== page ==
What is Hyperkalemia?
If you have hyperkalemia, there are too many potassium ions in your blood. The body needs a delicate balance of potassium to help the heart and other muscles function properly. But too much potassium in the blood can cause dangerous and possibly fatal changes in heart rate.
Cause of Hyperkalemia
Additionally, if the kidneys are not functioning properly and potassium cannot be removed from the body, or if you take certain medications, hyperkalemia can occur.
Furthermore, Kidney disease is the most common cause of hyperkalemia. The kidneys help control the balance of potassium in the body. If they are not functioning properly, they will not be able to filter out the excess potassium from the blood or remove it from the body. Moreover, a hormone called aldosterone tells the kidneys when to remove potassium. Diseases that reduce the production of this hormone (such as Addison’s disease) can cause hyperkalemia.
In addition, if the kidneys are not functioning well or you are taking certain medications, too much potassium in your diet can also cause high blood lipids. Salt substitutes usually contain a lot of potassium. Foods such as watermelon, orange juice and bananas are also rich in potassium.
Some health problems interfere with the way potassium ions leave the cell. Sometimes cells release too much potassium. Excessive potassium release may be due to:
- The breakdown of red blood cells is called hemolysis.
- The destruction of muscle tissue is called rhabdomyolysis
- Burns, trauma or other tissue damage
- Uncontrolled diabetes
Importantly, diseases that may affect the kidneys’ ability to remove potassium from the body include:
- Hormone imbalance
- Renal insufficiency
- Other kidney diseases
Moreover, some drugs can cause hyperkalemia. This is especially true if you have kidney disease or the way your body processes potassium. In addition, certain drugs can increase the amount of potassium in the body.
Medications related to hyperkalemia include:
- Blood pressure drugs are called angiotensin converting enzyme (ACE) inhibitors
- Plus, Blood pressure medications called angiotensin receptor blockers (ARB)
- Blood pressure drugs are called beta blockers.
- Herbal supplements, including milkweed, lily of the valley, Siberian ginseng, hawthorn or dry skin preparations or frog poison (Bufo, Chan Su, Senso)
- Equally, Heparin, anticoagulant
- Non-steroidal anti-inflammatory drugs (NSAIDs)
- Potassium supplement
- Also,Potassium-sparing diuretics, including amiloride (Midamor), spironolactone (Aldactone and Carrospir) and triamterene (Dyrenium)
- Antibiotics, including amoxicillin
Symptoms Of Hyperkalemia
Here, Potassium helps the nerves to ignite normally, thereby responding to stimuli. Again, this happens through electrical signals propagating from one unit to another.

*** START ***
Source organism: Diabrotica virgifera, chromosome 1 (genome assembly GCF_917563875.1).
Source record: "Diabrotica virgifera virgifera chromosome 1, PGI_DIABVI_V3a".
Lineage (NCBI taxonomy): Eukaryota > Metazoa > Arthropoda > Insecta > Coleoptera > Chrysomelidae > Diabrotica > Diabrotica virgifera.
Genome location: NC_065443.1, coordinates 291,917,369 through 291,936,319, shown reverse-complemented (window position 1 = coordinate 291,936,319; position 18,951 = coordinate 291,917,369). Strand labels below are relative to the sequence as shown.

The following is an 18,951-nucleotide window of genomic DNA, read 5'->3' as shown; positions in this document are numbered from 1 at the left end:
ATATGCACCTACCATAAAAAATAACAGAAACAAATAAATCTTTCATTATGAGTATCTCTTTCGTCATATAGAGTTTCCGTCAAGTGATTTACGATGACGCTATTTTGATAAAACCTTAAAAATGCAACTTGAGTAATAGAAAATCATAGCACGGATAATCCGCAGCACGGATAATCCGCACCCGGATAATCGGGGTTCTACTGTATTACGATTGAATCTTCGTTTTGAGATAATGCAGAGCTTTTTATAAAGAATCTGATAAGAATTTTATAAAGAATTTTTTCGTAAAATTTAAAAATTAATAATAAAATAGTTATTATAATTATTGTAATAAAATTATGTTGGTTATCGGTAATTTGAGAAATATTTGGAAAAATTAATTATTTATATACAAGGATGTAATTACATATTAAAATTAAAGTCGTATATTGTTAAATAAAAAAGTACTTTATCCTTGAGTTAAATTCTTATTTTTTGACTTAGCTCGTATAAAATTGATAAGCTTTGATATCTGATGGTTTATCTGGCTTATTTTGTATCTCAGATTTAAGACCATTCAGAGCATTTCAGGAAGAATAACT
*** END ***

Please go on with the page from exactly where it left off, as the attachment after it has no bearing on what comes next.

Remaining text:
As part of the nervous system, your brain also needs potassium. importantly, this mineral allows brain cells to communicate with each other and with distant cells. Plus, changes in potassium levels are related to learning, hormone release and metabolism.
Diagnosis Of Hyperkalemia
Your doctor will examine you and listen to your heartbeat. The system will ask you questions about medical history, diet and medications. Above all, it is important to make sure that your doctor knows all the medicines you are taking, including over-the-counter products such as herbs and other supplements.
Furthermore, laboratory tests will be performed to check potassium levels in blood and urine. Your doctor will explain your specific results to you. Many different factors can affect your potassium levels. However, if your potassium levels seem to be high, your doctor may perform blood tests again.
Moreover, an electrocardiogram (ECG) or electrocardiogram (EKG) can perform to check for heart rhythm problems. This test records the electrical activity of your heart.
Not all patients with hyperkalemia have changes that can be seen on EKG.
Treatment Of Hyperkalemia
Follow are the treatments may include:
- Follow a low potassium diet
- Stop or change drugs that cause hyperkalemia
- Take medicine to lower the potassium content in the body. Water pills (diuretics) remove potassium through the urethra.
- Treatment of kidney disease may include dialysis, which filters potassium from the blood.
- Other treatments depend on the cause of hyperkalemia.
- Some drugs act as potassium binders:
- Patromir (Veltassa)
- Sodium polystyrene sulfonate (Caexalate)
- Sodium Zirconium Cyclosilicate (Lukelma)
Additionally, you can take it by mouth to prevent hyperkalemia. Lastly, they should not used in emergency situations. If your potassium level is dangerously high, you will receive urgent care, including intravenous medication.
Complications Of Hyperkalemia
However, Hyperkalemia can cause life-threatening changes in heart rhythm or arrhythmia. It can also cause paralysis and weakness.